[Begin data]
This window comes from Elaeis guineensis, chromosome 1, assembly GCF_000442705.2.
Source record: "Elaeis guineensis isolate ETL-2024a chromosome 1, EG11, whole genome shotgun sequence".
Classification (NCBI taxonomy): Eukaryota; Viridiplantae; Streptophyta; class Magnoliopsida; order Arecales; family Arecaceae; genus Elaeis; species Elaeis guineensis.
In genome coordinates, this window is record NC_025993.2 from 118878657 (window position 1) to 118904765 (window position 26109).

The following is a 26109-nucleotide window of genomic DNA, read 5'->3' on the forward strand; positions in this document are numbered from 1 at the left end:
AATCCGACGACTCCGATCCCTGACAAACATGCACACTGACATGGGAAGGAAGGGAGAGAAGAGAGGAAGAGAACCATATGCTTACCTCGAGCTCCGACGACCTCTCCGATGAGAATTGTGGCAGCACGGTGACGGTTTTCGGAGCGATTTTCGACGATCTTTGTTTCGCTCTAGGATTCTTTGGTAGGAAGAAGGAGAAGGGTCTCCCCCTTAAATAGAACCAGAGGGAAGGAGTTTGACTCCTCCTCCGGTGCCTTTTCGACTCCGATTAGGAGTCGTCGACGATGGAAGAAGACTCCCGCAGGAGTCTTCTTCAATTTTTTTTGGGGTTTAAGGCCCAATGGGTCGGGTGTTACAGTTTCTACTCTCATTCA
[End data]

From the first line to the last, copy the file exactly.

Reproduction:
This window comes from Elaeis guineensis, chromosome 1, assembly GCF_000442705.2.
Source record: "Elaeis guineensis isolate ETL-2024a chromosome 1, EG11, whole genome shotgun sequence".
Classification (NCBI taxonomy): Eukaryota; Viridiplantae; Streptophyta; class Magnoliopsida; order Arecales; family Arecaceae; genus Elaeis; species Elaeis guineensis.
In genome coordinates, this window is record NC_025993.2 from 118878657 (window position 1) to 118904765 (window position 26109).

The following is a 26109-nucleotide window of genomic DNA, read 5'->3' on the forward strand; positions in this document are numbered from 1 at the left end:
AATCCGACGACTCCGATCCCTGACAAACATGCACACTGACATGGGAAGGAAGGGAGAGAAGAGAGGAAGAGAACCATATGCTTACCTCGAGCTCCGACGACCTCTCCGATGAGAATTGTGGCAGCACGGTGACGGTTTTCGGAGCGATTTTCGACGATCTTTGTTTCGCTCTAGGATTCTTTGGTAGGAAGAAGGAGAAGGGTCTCCCCCTTAAATAGAACCAGAGGGAAGGAGTTTGACTCCTCCTCCGGTGCCTTTTCGACTCCGATTAGGAGTCGTCGACGATGGAAGAAGACTCCCGCAGGAGTCTTCTTCAATTTTTTTTGGGGTTTAAGGCCCAATGGGTCGGGTGTTACAGTTTCTACTCTCATTCA